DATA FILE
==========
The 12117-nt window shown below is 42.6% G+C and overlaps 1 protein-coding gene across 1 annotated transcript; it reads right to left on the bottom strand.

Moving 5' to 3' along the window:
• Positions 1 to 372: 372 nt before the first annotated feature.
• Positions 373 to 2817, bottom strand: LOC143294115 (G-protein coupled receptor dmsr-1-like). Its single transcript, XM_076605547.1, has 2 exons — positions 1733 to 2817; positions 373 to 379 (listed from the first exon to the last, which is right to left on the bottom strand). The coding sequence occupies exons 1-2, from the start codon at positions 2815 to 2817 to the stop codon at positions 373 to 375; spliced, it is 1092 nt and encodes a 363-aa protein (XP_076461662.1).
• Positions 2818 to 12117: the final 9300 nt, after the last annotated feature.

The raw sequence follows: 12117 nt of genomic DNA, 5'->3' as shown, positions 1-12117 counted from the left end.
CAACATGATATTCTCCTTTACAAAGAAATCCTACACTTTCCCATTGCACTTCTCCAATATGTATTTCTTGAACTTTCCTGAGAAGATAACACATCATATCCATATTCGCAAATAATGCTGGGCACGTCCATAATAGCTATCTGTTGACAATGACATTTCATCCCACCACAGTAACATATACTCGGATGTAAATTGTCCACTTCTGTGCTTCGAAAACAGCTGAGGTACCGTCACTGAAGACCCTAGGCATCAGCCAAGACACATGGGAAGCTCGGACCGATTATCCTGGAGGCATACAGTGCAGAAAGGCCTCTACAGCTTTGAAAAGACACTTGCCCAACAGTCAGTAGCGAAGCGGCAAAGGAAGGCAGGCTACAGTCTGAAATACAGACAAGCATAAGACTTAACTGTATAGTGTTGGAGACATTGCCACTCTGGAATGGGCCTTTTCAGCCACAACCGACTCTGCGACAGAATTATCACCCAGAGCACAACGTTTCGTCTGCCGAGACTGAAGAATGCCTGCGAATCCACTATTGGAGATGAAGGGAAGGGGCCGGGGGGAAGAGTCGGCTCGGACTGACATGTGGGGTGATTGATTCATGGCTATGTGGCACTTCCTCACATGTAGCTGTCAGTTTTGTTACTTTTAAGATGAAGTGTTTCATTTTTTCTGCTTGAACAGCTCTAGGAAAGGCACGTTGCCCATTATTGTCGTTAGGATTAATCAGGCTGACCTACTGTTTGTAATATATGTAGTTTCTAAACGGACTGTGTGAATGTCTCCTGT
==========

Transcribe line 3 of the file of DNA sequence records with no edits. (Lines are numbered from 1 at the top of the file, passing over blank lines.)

• Positions 1 to 372: 372 nt before the first annotated feature.